Charter schools are proven to benefit the students and families in attendance with higher satisfaction, higher rates of graduation and 4-year college attendance, and even higher rates of voter registration. But, like Brett Peiser, Dacia Toll, and Richard Barth state in the NY Daily News, people – and more specifically, many of the presidential candidates – “talk about charters as if they are the enemy of public education.”
Charter Schools vs. Public Schools
The question we are left with, then, is why? Why are these figureheads pitting charter schools against public schools? Are charters the cause or even a catalyst behind traditional public school issues? Does removing charter schools from the public school system solve those problems?
But the only question we should be asking is, “How can all children receive the best education for them?” In these debates, we see that the arguments often leave children out of the equation entirely. It isn’t about the wellbeing of the child that transfers to a charter school, it’s about the budget cuts to the public school. The child leaves, and so does the allocated money for that child.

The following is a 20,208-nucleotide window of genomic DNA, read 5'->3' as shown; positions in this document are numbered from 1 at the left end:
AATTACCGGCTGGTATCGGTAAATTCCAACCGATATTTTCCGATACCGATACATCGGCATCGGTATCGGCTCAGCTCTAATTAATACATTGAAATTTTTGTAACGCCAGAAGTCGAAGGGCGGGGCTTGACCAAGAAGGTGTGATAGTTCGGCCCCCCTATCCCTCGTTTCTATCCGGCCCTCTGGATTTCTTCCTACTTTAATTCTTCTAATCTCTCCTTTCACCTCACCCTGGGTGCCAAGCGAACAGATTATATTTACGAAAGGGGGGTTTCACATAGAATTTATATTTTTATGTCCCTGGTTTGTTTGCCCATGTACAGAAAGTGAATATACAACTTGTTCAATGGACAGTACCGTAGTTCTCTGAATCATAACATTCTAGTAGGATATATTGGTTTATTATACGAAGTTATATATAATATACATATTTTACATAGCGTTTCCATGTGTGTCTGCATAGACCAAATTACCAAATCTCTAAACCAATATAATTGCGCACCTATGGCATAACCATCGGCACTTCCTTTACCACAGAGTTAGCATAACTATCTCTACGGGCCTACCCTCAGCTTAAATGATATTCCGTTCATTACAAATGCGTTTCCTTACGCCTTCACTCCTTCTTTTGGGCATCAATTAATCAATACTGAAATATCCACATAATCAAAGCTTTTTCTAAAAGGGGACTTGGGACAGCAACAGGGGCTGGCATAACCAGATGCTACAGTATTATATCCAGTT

Public schools are underfunded. No teacher should pay out of pocket for school supplies or items needed to properly teach their curriculum. But funding is a totally separate issue, and leveraging it against charter schools only distracts from the real problem.
Charter Schools are Public Schools
One thing these candidates leave out: charter schools are public schools. Just like traditional public schools, charter schools do not choose their student body to inflate their success rates. They’re accountable and transparent. Many of these schools use automated and auditable lottery software like Lotterease, contributing to Fair and Transparent Enrollment Lotteries for all children applying to charter schools.
These schools are also forward-thinking. Many use the freedom to decide their own curriculum and standards (rather than conforming to the county’s structure) as an argument against charter schools, but children are not one-size-fits-all. They are not standardized. Charter schools do have more freedom, and this allows them to take each child, individually, into account, and teach them in a manner that best allows reaches them.
Charter schools are an ally of the free, high-quality education parents and children long for.